Jehangir Mahal has intricate carvings and large verandahs at every step. Passing through several dungeon-like staircases and maze-like rooms will leave you in awe. Invited by the Bundela King, Jehangir came and ended up staying for a long time; this was constructed to honor him. The Jahangir Mahal is multi-story and offers spectacular views from its balconies.
Rai Praveen Mahal was constructed for the poetess and singer of the royal court at Orchha during the time of Raja Indramani. When Emperor Akbar heard about her beauty, he ordered to send her to Delhi. But, her commitment and love for Indramani forced Akbar to send her back to Orchha. The palace built for her is a low two-storied brick structure, designed to match the height of the trees in the surroundings. Now it is left with stories of the glorious past in its ruins.
Raja Ram Temple is the main temple for the people of Orchha, where Ram is worshipped as king, not as a God. This complex was originally the palace of then-ruler, Madhukar Shah Judev, a devotee of Lord Krishna. His wife, Queen Ganesh Kunwari, worshipped Lord Rama and wanted to place his idol in the palace. At odds, the Queen set out to Ayodhaya. Pleased by her prayers alongside river Sarayu, Lord Ram appeared in the form of a baby and agreed to go with her on the condition that he will be the king of Orchha and the first place she seats him will be his final place of stay. On returning, the queen placed him in the palace for the night. Next morning, when she tried to take the idol to the Chaturbhuj Temple, which was constructed for it, Lord Ram did not move; hence the palace became the Raja Ram temple.
The Chaturbhuj Temple is dedicated to Lord Vishnu and constructed on a stone platform and is a rectangular building only reached by climbing a long flight of stairs. The temple has brown walls and beautifully carved high ceilings; a 202-meter-high ceiling is undoubtedly a unique feature of any Hindu temple. You will not find any carvings in this temple but the beautiful blend of palace and temple architecture is impressive. Lotus emblems and other symbols of religious significances provide delicate exterior ornamentation. Within the sanctum, it is chastely plain with high, vaulted walls emphasizing its deep sanctity.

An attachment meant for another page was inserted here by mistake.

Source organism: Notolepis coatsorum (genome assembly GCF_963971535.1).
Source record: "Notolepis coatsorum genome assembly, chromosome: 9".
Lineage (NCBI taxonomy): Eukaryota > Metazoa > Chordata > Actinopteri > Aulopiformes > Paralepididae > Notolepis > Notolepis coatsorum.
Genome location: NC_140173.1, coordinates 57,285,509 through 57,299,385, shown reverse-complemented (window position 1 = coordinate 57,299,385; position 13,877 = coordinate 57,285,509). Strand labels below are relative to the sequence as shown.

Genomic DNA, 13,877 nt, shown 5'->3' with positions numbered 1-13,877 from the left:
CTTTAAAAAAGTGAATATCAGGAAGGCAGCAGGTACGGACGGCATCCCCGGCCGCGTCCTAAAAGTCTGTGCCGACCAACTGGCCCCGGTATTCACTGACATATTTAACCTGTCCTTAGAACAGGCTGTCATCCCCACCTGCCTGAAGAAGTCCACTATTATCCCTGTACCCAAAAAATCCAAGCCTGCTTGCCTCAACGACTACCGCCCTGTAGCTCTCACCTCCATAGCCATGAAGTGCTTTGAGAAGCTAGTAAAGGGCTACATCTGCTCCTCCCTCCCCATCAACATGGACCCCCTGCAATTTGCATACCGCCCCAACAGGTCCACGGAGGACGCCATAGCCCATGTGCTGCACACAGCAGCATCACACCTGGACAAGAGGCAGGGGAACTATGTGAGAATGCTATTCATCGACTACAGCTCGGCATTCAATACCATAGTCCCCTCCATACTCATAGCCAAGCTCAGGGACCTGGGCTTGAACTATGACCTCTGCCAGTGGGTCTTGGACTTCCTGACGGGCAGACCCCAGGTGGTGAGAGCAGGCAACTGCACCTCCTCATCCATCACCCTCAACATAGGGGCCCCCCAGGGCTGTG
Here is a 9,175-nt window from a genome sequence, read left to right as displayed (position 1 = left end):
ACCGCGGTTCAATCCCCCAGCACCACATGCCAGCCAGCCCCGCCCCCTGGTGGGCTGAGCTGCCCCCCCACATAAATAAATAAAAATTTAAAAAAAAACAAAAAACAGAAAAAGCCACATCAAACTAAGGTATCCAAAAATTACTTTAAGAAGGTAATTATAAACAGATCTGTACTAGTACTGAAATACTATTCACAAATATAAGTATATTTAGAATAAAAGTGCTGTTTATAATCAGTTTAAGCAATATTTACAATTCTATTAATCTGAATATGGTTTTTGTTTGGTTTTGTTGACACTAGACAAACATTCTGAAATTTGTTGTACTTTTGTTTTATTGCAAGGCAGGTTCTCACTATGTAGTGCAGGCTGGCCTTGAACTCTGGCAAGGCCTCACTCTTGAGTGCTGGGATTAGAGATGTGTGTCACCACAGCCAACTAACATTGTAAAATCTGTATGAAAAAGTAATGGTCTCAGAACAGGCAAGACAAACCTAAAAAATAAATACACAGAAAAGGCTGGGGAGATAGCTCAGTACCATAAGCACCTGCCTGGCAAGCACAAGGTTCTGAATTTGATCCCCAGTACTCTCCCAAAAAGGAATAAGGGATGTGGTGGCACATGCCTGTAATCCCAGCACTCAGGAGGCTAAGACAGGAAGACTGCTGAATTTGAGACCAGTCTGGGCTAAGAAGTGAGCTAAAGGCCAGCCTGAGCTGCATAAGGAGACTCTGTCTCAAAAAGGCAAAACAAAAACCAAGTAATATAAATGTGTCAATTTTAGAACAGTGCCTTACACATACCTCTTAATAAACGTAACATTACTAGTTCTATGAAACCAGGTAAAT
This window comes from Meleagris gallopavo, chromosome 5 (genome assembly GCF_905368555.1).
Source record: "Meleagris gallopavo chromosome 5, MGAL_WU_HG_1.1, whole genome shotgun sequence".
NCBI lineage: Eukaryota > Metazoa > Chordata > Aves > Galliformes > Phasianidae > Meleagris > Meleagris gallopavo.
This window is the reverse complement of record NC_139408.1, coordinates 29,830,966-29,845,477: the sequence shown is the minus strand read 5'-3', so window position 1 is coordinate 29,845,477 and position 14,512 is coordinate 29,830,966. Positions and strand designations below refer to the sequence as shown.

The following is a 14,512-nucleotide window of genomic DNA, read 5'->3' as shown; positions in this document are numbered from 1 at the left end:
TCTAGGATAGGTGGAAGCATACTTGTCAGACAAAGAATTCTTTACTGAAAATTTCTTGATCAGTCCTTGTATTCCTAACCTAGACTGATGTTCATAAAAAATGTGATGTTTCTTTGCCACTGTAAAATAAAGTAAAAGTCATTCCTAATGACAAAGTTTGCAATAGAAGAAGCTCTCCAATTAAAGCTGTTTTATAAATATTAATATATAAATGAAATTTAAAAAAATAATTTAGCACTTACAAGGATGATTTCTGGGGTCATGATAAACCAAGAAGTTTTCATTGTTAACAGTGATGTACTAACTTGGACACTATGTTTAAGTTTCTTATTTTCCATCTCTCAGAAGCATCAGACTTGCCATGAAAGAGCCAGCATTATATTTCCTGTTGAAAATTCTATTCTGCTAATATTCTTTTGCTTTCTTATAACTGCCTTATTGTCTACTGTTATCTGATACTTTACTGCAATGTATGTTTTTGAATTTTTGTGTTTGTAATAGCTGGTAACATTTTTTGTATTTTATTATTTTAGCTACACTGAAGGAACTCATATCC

Laxminarayan Temple is also a blend of fort and temple architecture. The interior is decorated with wall paintings and ceiling murals, which are vivid compositions. Although it’s a palatial temple with ongoing construction, you can still feel the serenity and calmness soothe your mind and body.
Homestays – An Emerging Concept
Maximum tourists are preferring to stay in homestays, which is an emerging market. Designer Anupama Dayal painted the walls of these simple but comfortable stays with the drawings of Gond art. “It is a repetitive motif albeit in completely different art styles in the frescos and the colorful Gond art. These lovely motifs symbolize the freedom and the link between earth, waters, and strong elements of Orchha,” she told.
Suman Bajpai is a freelance writer, journalist, editor, translator, traveler, and storyteller based in Delhi. She has written more than 10 books on different subjects and translated around 130 books from English to Hindi.